8 of the Best D&D Modules of All Time

8 of the Best D&D Modules of All Time

If you want to experience the best of Dungeons & Dragons, these eight modules are a great place to start.

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Yup Temple of elemental evil was one the best. I still remember playing it in the early 80s. Lankhmar - City of Adventure was another good module from around them. It was more a source book than an adventure but it was really atmospheric.

Honestly, I never really liked "Queen of the Spiders". Against the Giants is a fantastic series, and the drow stuff isn't bad, but I never thought it came together as a whole particularly well. It really felt like they welded two module series together and added in some shaky bridges.

And while you mentioned some 4e updates, I'm surprised you missed Madness at Gardmore Abbey, easily the best module of 4e and one that stands with the greats of past editions. It uses the strengths of the system (powerful PCs, easy planar travel), ropes in some classic D&D ideas like a red dragon (and the mystery boss), and crams so much into there that any group that actually manages to get through it in the suggested number of sessions is missing some fantastic content.

No Expedition to the Barrier Peaks?! Always thought that was one of the best.

Aww, no Council of Wyrms? That sucks. I liked the idea of a system set up to play as a dragon.

Flashman:
No Expedition to the Barrier Peaks?! Always thought that was one of the best.

It's famous, but I've always found it better to read and laugh at than to actually run. Then again, I've never met someone who really liked Tomb of Horrors as anything more than a novelty, so what do I know.

Thunderous Cacophony:

And while you mentioned some 4e updates, I'm surprised you missed Madness at Gardmore Abbey, easily the best module of 4e and one that stands with the greats of past editions. It uses the strengths of the system (powerful PCs, easy planar travel), ropes in some classic D&D ideas like a red dragon (and the mystery boss), and crams so much into there that any group that actually manages to get through it in the suggested number of sessions is missing some fantastic content.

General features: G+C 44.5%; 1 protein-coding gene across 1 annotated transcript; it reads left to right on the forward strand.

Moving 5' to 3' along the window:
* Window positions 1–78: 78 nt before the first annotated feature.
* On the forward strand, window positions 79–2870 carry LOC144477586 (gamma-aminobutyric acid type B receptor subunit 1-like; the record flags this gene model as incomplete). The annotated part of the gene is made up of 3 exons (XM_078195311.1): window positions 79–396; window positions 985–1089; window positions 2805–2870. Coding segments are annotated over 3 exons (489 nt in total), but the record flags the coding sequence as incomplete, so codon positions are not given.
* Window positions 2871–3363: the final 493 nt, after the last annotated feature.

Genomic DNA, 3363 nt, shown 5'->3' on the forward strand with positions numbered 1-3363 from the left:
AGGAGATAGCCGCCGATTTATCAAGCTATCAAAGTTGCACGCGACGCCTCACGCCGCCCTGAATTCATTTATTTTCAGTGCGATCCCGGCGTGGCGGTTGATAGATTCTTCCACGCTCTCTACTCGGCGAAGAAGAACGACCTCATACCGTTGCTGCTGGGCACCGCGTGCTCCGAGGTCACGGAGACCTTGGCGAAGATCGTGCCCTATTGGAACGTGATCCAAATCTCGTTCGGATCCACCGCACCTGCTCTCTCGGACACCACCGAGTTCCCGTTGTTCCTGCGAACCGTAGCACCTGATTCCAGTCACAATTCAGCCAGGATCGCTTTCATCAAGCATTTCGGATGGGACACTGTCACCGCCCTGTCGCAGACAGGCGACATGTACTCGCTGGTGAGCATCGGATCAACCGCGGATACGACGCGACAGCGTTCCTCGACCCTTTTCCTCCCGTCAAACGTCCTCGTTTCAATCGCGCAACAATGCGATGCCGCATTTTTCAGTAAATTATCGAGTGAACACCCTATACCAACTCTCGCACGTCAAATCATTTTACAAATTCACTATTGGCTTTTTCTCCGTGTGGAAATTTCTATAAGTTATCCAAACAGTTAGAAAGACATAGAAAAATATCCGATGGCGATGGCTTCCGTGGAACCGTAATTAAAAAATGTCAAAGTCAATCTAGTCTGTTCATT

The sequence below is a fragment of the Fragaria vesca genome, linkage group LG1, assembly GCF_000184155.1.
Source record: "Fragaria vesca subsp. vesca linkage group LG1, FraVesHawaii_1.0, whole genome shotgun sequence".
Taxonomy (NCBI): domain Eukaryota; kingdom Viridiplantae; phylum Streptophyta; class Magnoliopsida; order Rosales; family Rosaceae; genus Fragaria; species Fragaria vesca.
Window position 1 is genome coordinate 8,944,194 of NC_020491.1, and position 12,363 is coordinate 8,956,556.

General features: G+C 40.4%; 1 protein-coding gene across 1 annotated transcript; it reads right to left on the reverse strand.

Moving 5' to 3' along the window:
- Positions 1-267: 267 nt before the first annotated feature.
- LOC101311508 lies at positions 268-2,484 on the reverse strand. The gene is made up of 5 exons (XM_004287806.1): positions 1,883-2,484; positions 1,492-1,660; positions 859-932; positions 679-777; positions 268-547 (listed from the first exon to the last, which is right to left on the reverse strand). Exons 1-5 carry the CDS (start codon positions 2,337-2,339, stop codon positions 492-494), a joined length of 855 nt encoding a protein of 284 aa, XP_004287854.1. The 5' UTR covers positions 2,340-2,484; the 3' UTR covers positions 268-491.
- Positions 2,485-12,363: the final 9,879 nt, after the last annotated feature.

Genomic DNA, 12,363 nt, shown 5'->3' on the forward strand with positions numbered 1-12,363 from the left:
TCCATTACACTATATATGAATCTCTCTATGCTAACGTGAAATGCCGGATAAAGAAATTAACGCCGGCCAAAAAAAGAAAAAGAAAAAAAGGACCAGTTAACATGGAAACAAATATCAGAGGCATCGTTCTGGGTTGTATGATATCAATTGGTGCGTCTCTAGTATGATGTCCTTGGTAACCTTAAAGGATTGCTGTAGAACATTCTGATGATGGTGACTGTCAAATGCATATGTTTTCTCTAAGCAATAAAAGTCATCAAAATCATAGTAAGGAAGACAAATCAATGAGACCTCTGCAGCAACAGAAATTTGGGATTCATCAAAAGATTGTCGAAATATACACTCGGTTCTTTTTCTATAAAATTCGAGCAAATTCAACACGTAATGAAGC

Yeah, Madness at Gardmore Abbey was a good time. I also enjoyed Pyramid of Shadows. I thought the setting and setup in that one was really good.

Tomb of Horrors is a meat grinder, it's not meant to actually be played. It's what you pull out when you're players get to uppity. No one actually wins Tomb of Horrors, save turning right around when they see it and heading back to town.

Good-bye forever Greyback Thornehelm the warrior, ye tasted the Sphere of Annihilation and it was

No reference to the Ravenloft cover being used for Castlevania II's boxart?

Ah, ravenloft. Some of the best D&D litterature I've ever read, and some of the best litterature I've read. I got the boxed set back in the 90's and still have it with the Tarokka cards.
Never really got a chanceto do anything in terms of playing it, though.

Monsters, rise, falls, redemptions, layers of plot, a diverse world, great characters, the hopes of playing something as something supernatural.

 

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